One of the managers came running over to me and was asking me “Roland, you got to get him under control.” I went over, and waved off management and talked to the member. I asked him “what’s going on? How can I help?” He calmed down, and together we went to the manager’s office. We said “look, this is unreasonable. He’s doing all this overtime, you guys can’t keep pushing this on people.” They responded, “It’s out of our hands.” So we asked “Okay, can you tell your superiors that this is unsustainable? Can you ask about staffing?” They just repeated “It’s out of our hands”. I asked “Is there anything we can do to help you move this along?” Again “No, this is out of our hands.”
So I said “hold on a second.” I stepped out of the office and I called out “Hey Everyone! Workfloor meeting in front of the Manager’s Office.” Everyone came over, and right there we asked ourselves, “can we all agree that we’re going to demand that our supervisors get a hold of their managers immediately to see when they can hire new staff to alleviate force back?” Everyone said “Hell yeah.” So we turned back to our supervisors and were like “Here’s something you can work with.” We said “this guy’s not doing force back,” and we walked away.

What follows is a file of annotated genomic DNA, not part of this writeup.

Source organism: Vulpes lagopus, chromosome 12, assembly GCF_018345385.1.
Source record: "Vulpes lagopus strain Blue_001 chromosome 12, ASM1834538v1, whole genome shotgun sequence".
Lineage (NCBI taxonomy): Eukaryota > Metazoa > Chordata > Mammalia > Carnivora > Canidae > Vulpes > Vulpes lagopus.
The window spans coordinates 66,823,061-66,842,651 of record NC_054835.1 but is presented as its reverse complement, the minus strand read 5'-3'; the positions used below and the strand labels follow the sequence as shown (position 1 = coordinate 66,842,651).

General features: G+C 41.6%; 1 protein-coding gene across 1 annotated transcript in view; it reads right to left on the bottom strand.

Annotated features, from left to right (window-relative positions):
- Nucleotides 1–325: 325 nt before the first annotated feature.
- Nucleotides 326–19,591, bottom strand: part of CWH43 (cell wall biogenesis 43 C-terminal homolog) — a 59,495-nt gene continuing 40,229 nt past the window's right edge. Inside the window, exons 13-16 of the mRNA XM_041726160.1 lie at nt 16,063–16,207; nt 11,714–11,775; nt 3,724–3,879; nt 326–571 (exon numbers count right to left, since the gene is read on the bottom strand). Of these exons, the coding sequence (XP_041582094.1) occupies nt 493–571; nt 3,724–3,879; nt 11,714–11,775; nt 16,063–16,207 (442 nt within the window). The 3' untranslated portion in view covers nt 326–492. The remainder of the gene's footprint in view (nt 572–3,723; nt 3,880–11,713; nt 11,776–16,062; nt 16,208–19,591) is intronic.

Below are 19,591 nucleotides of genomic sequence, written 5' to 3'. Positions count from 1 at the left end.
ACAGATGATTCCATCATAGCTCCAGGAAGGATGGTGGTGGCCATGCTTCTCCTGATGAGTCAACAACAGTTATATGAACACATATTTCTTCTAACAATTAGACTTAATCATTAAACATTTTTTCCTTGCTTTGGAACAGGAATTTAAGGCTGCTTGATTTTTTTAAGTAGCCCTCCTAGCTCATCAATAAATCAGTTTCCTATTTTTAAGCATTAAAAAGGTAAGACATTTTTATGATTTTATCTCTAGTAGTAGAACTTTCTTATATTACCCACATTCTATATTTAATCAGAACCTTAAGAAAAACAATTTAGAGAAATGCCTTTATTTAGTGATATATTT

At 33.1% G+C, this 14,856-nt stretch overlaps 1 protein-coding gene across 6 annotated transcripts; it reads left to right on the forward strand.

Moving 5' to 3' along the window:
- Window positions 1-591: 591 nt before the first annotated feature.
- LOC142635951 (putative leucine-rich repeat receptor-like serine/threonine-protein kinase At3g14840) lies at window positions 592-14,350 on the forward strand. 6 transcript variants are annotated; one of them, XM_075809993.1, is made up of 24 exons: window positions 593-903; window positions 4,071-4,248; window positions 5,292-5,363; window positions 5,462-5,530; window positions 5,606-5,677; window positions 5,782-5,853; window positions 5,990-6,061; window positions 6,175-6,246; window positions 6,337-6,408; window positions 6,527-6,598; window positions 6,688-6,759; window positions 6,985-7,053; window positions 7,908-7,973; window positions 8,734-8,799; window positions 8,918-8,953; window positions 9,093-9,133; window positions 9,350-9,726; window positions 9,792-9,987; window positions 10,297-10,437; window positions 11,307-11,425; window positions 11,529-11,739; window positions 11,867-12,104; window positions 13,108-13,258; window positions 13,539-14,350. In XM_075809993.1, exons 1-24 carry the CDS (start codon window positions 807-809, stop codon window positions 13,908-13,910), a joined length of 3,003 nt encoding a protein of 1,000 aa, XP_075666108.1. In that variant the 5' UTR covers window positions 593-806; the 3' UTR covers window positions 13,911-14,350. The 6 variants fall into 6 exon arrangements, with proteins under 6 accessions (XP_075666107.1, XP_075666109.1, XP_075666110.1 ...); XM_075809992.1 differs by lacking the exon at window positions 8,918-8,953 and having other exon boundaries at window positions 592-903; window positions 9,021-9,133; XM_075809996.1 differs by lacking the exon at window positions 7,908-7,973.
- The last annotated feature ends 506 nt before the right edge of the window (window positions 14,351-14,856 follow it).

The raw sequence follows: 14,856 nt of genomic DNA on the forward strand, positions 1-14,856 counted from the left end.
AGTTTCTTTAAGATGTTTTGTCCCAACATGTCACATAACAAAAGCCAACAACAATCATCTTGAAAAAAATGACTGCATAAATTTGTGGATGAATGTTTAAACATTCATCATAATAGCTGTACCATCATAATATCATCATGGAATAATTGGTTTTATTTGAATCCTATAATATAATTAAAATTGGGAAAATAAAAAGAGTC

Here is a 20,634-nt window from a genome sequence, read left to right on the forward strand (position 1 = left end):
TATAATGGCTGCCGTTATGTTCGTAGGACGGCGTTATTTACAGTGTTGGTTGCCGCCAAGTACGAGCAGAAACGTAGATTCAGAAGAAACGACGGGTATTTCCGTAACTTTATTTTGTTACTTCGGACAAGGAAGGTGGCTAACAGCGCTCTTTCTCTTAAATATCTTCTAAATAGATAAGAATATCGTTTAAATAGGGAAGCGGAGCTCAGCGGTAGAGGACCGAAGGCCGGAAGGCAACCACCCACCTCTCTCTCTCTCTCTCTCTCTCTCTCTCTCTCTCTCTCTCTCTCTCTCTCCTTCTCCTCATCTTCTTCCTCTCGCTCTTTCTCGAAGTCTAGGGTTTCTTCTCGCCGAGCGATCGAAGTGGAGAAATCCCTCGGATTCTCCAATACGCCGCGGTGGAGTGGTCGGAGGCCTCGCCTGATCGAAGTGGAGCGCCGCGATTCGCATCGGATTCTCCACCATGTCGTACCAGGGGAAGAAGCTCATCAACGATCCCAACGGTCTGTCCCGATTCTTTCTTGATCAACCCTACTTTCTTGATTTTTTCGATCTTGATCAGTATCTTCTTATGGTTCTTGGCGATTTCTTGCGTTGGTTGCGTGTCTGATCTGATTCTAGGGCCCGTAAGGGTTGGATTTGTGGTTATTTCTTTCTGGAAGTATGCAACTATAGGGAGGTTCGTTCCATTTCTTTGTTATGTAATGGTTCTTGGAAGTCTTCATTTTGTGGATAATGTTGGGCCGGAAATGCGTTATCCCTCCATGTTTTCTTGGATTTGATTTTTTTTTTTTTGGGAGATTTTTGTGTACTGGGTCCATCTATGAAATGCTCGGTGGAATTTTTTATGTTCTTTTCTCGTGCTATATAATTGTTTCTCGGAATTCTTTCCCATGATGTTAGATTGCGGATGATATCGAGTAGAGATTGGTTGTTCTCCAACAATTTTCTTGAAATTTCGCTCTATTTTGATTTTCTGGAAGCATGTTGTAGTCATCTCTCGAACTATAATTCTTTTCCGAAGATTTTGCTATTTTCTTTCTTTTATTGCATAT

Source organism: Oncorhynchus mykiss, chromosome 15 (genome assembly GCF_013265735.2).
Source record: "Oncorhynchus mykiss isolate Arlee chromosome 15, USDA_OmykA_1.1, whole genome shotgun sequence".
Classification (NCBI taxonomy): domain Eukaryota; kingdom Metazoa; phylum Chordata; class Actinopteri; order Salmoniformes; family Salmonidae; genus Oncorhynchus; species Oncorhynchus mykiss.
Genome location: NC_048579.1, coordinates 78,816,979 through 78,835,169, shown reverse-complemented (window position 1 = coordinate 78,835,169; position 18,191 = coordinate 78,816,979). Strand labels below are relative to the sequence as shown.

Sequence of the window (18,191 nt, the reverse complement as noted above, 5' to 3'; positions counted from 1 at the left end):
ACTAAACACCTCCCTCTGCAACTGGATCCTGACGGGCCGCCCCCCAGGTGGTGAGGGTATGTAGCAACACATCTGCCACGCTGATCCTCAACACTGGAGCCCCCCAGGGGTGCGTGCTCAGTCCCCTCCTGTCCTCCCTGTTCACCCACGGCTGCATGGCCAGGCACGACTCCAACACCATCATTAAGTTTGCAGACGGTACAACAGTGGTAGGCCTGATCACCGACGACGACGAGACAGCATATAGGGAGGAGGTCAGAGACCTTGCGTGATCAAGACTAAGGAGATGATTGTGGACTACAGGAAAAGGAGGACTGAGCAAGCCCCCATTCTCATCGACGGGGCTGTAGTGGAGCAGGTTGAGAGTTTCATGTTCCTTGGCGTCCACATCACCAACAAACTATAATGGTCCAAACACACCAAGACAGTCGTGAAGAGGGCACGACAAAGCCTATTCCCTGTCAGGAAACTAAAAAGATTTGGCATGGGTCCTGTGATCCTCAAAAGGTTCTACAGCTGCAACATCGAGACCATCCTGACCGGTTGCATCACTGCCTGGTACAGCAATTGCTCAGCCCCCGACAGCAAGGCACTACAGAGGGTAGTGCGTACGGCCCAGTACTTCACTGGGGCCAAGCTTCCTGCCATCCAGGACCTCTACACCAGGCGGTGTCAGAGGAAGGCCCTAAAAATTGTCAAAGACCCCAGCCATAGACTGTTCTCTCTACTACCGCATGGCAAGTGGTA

From there it built. We started coordinating with other activists in other stations who were having similar experiences of people basically having melt-downs. The key thing was that we had people in place to channel that energy into something constructive. If you don’t have those groups in place what ends up happening is people have blowouts and they end up getting suspended individually and no one knows what to do. It demoralizes everybody.
When these things started popping off we already had a group and we immediately started texting each other, being like “this just happened in my facility.” The really cool thing was that up until this point none of us really had a lot of confidence. Like for me, public speaking was the most difficult thing, I had tremendous anxiety about it. So it was the adrenaline of the moment, and feeling the support from other people in similar circumstances that helped me. It helped us all get over that hump, realizing “Oh, ‘the local’ is not coming to save us.” When we called local leadership about forced overtime they just said “it’s in the collective agreement, there is nothing to do there, you can’t even grieve it.”